EARLIER THIS YEAR, I turned over my calendar to be greeted with a message:
The Whitley Bay I found on an overcast but muggy September lunchtime didn’t quite correspond with the one hanging on my kitchen wall. Sure, it was unquestionably majestic. Yet frankly, it looked like it had been forcibly evacuated of its entire population of stripy beach huts, dapper gents and broad-boatered women.
But a quicker way to reach this North Sea resort and one-time haunt of the Radio One Roadshow than by rail I doubt you’d be able to find. And that is wholly due to the local connection with Newcastle, one that has existed for 101 years, and which since 1980 has formed part of the Tyne and Wear Metro:
Yes, the Metro: a lovely light-rail municipal merry-go-round, bolted together in the late 70s from bits of lines dating back as far as, blimey, 1834. I’d never been on it before, despite, 25 years ago this very month, being so taken by the notion of its existence that I’d tried to draw my very own map of its circuitous routes. Here’s the official version:
My own attempt, perhaps luckily, no longer exists. But it was high time to rectify a quarter-century oversight and see the Metro for myself.
With Whitley Bay as a suitable hook to hang the endeavour upon, I spent a good few hours shuttling around the network, largely in the company of the very very old and the very very young. Only after 5pm did I start to notice the Metro’s carriages filling up with any other demographics – albeit fighting for seats with even more of the very very old and very very young.
Whitley Bay station is worth a visit alone. It was built in 1910, is Grade II listed and is really quite charming:
There’s a mosaic in the entrance hall that caught my eye, not so much because of its design but thanks to the plaque describing how the installation was sponsored in part by the “Tyne and Wear Passenger Transport Executive and carried out through the Youth Opportunities Programme of the Manpower Services Commission”. Those phrases seem just as much of a relic nowadays as the infrastructure upon which they are inscribed.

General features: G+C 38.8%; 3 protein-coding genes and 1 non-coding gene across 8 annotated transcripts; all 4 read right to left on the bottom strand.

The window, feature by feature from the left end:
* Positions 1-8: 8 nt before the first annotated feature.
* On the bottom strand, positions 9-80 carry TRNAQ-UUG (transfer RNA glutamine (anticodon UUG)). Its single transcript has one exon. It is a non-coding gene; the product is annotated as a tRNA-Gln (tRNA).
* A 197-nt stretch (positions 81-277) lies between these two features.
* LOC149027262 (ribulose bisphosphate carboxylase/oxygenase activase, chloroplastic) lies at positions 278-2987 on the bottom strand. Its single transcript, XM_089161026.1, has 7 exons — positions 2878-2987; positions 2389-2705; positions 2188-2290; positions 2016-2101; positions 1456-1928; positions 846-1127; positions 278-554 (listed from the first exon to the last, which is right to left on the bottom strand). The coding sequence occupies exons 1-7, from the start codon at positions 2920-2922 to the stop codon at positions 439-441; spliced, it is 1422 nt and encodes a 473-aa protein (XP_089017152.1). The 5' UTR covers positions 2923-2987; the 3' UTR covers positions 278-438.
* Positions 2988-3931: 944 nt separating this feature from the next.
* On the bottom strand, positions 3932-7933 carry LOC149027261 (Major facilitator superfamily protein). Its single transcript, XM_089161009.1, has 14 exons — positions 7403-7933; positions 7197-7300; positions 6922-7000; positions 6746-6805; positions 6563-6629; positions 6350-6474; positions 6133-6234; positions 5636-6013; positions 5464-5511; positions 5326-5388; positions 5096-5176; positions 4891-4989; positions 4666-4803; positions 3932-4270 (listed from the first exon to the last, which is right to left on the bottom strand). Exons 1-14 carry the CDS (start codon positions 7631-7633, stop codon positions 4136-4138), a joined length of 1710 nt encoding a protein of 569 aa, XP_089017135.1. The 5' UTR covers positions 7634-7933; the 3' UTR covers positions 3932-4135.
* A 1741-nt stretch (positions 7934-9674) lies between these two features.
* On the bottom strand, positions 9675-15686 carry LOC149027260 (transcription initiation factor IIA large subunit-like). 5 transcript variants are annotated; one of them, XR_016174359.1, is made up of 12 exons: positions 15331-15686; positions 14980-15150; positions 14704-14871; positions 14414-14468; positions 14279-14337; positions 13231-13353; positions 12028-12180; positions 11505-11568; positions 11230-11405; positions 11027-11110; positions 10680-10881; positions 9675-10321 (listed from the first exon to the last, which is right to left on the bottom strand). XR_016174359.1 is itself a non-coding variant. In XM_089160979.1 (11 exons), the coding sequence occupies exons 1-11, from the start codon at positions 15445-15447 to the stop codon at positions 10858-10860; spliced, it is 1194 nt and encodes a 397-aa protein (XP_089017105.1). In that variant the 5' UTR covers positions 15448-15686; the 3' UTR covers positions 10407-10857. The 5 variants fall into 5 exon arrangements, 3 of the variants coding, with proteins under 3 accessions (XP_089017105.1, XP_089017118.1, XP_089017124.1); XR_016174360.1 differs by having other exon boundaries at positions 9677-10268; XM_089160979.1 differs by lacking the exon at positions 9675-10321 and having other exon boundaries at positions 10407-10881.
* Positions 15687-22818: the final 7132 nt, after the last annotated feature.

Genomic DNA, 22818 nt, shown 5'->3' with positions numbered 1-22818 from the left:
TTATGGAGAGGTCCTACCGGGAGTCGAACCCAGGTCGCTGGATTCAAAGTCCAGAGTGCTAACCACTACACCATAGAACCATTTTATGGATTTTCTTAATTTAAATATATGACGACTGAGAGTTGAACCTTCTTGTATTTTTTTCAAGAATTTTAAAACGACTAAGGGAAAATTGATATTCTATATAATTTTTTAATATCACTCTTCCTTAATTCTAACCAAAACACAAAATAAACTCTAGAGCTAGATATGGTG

My feelings of being somewhat out of time were compounded by the sight that greeted me outside the station:
I can’t be the only one who occasionally likes to refer to the Post Office as the GPO. (Or rather, wishes it still was.)
I strolled down to the esplanade where, among the dozens of boarded-up hotels and nightclubs, occasional signs of life, human or otherwise, were evident:
The school holidays were not yet over, but an environment I’d assumed would have been an obvious haven for juvenile adventures and family excursions was completely empty of people.
I was the only person the walk along the coastline, and the only person to survey the vast expanse of water and sky curling round into the mouth of the Tyne. Not that I’m complaining, you understand.
I carried on round to Cullercoats, where I rejoined the Metro for the short journey to North Shields. I then meandered and mooched my way down to the riverside, where my Day Rover ticket entitled me to free passage on the Shields Ferry.
Combining land and water as part of a continuous journey always makes me feel a bit Palin-esque. That’s Palin M, not Palin S; I had no sudden desire to kill a moose or ban abortions.
The ferry deposited me in South Shields, where I made my way to the corresponding Metro station, replete with platforms niftily set above the main high street. I was very taken with this arrangement, being sure to capture the views both below:
High time for a photo of an actual train, I think:
Making the most of my ticket I headed back towards Newcastle then changed at the challengingly-titled Pelaw on to the “green” line for a quick trip to Sunderland. The important word there being quick. I was in the town about an hour and already felt like I’d overstayed my welcome. Still, I got to see my second estuary of the day: